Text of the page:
Valerie Felici rarely shares her poems on social media, but in the days following the death of her oldest son, she had to.
“Addiction does not define my son,” part of a poem she published in a Facebook post reads. “His name, his loving heart, his beautiful smile, all his good deeds, his willingness to help others outweighs by a ton.”
Writing helps Felici process her emotions, and her family’s worst nightmare had come true. On Feb. 24, Ned M. Felici Jr. passed away in his home due to a drug overdose, leaving behind his parents, siblings and his son. He was 25 years old.
But amidst the grief, Felici chose not to remain silent. A police officer and volunteer in the city, she has seen that her son was not the only one in Northeast Philadelphia to struggle with addiction. She was asked to speak at a meeting held recently about mental health and addiction at Friends Hospital hosted by state Rep. Joe Hohenstein. The grief was still fresh, but after deliberating, she decided to speak from the heart.
“I said listen, to all you doctors and people sitting here feeding us stats, your stats are great, but they’re not helping anybody,” she said. “We’re putting all this money into you doing stats instead of where it really needs to be, which is treatment and health and mental health. We need solutions.”
She said 13 state representatives attended the meeting, but only five hadn’t left by the time she got to speak.
Less than a month after Ned passed away, Felici invited Far Northeast resident Scott Kilpatrick to her home. The two were just meeting for the first time, but they were both members of a club no parent ever wants to be in. Kilpatrick’s son, Nick, had passed away Dec. 22 of last year due to an overdose. He was 19.
Kilpatrick is a new member of Never Surrender Hope, an organization co-founded by Felici. Members will drive around the city, particularly in Kensington, and deliver supplies, food and information to people struggling with addiction and homelessness. Most of its members are from Northeast Philadelphia.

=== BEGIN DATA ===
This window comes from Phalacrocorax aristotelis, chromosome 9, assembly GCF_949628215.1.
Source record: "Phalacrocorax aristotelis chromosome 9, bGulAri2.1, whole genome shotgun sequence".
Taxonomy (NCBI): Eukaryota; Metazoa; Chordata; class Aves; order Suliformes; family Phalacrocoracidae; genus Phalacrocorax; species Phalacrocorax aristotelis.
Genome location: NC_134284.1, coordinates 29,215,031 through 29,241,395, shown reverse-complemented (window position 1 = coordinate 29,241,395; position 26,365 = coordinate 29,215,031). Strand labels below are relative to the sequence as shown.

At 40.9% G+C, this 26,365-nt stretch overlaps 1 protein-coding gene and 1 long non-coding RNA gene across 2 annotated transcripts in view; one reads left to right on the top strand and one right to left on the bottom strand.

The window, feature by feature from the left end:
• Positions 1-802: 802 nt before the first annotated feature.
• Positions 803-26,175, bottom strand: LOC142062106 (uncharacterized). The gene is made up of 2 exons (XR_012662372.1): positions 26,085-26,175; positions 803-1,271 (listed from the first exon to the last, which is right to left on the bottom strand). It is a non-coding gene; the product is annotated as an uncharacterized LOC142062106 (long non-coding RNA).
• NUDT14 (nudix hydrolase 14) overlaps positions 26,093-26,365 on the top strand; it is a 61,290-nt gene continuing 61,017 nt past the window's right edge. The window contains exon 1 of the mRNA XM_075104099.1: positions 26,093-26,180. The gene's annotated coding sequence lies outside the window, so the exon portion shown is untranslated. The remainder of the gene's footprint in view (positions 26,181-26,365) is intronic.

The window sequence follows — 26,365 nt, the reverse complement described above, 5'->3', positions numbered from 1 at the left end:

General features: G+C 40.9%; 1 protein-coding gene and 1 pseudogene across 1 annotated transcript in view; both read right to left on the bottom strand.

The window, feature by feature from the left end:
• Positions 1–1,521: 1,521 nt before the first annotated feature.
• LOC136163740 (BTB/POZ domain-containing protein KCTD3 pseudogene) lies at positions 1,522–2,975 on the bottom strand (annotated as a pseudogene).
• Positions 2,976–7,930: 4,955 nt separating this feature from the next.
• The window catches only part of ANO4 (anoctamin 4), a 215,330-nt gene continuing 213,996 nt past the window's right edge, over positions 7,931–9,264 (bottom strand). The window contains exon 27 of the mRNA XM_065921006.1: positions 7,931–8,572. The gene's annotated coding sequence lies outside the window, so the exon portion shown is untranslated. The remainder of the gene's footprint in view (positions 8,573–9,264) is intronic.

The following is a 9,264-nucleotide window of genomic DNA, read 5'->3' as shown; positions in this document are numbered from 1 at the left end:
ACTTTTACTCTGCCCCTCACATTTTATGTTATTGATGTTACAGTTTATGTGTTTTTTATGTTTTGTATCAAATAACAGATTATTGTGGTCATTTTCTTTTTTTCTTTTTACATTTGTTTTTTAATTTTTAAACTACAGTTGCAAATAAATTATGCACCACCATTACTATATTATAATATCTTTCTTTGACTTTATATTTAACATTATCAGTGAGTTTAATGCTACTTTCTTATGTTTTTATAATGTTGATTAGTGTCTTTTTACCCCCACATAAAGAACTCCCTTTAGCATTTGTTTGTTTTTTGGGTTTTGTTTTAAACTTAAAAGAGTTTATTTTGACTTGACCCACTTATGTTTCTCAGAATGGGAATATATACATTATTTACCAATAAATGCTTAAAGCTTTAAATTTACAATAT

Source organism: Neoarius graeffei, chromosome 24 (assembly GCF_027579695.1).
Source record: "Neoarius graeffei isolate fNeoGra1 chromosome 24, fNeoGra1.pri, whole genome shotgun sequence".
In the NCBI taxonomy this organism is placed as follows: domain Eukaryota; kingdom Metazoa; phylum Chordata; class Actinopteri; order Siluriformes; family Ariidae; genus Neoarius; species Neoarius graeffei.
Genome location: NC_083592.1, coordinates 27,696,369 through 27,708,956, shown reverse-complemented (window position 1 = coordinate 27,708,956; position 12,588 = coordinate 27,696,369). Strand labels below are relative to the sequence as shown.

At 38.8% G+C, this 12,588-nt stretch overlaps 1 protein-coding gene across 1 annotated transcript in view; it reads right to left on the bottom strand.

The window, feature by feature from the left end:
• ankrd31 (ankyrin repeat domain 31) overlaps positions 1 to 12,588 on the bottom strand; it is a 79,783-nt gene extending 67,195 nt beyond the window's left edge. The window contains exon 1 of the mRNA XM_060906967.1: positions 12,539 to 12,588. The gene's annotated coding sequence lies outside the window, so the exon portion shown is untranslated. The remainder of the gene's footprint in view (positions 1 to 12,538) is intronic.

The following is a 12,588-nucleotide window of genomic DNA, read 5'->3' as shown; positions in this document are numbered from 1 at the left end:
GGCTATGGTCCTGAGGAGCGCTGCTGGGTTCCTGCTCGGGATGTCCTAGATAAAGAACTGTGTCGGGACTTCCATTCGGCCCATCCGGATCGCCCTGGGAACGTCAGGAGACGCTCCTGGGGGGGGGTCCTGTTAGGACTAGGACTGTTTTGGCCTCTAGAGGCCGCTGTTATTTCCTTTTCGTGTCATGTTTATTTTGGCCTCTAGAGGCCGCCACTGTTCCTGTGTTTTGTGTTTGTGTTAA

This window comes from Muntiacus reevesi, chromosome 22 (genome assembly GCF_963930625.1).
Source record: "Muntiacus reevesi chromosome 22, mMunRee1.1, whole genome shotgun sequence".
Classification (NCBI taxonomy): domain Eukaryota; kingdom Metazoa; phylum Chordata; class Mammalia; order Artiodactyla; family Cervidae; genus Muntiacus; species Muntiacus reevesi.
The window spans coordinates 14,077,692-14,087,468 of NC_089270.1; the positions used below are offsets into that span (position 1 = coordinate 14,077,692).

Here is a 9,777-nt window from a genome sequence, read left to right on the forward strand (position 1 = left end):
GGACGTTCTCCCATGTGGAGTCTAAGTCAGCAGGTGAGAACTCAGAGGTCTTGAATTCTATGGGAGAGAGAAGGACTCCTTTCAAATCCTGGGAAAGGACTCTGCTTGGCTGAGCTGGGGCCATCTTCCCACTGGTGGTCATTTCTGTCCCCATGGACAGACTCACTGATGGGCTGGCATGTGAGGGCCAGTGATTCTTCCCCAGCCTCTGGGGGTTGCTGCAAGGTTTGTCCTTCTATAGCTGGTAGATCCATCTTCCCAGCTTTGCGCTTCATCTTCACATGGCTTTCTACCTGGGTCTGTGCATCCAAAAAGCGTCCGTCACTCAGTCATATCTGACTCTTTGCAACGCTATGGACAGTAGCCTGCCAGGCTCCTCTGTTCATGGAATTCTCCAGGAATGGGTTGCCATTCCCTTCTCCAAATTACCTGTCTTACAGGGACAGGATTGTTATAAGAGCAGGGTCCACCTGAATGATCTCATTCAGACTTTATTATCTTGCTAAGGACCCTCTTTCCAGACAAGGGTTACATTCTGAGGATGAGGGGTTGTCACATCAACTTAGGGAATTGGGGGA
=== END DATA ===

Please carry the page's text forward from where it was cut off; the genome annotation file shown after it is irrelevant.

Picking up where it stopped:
“We’re from Northeast Philadelphia because the problem is so high here in Northeast Philadelphia,” Felici said.
Felici and Kilpatrick had a lot in common in their experiences, including they had both been good parents to good kids.
Ned had the ability to charm anyone, Felici said. He worked in construction, but eventually quit his job to get treatment. He had a son, Ned III, who turned 7 just four days after his father passed away.
“Ned would run next to Neddy riding his bike and they always laughed as Neddy would go faster and faster and Ned would try to keep up,” Felici said.
Nick Kilpatrick was loyal, passionate, a risk-taker and an original, his father said. When he was in school at Father Judge High School, he was part of a bully patrol and would get involved if he saw bullying, even though he was described as skinny. He played hockey as the goalie, though Kilpatrick said he wasn’t a normal goalie.
“He played like Ron Hextall and in this day and age you just don’t,” he said with a laugh. “One time his coach said he could be a leader of men, it just depends on which way he wants to take them.”
Nick and Ned both grew up with parents who urged them not to do drugs, but, as Felici said, you can’t monitor their lives 24/7.
“How Ned’s addiction started was him behind Ryan at a keg party like they did on the weekends, the rite of passage for all teenagers,” Felici said. “Taking that one pill, him and his friends never realized the damage. And that was it, that was it from there.”
“Maybe someone makes a choice to take a pill, but no one expects to become addicted to the drug,” Kilpatrick said.
Although his grief can sometimes get the better of him, he decided he’s going on a “mission” to keep his son’s legacy alive, which includes joining Never Surrender Hope and obtaining a family recovery specialist certificate so he could help out families in need.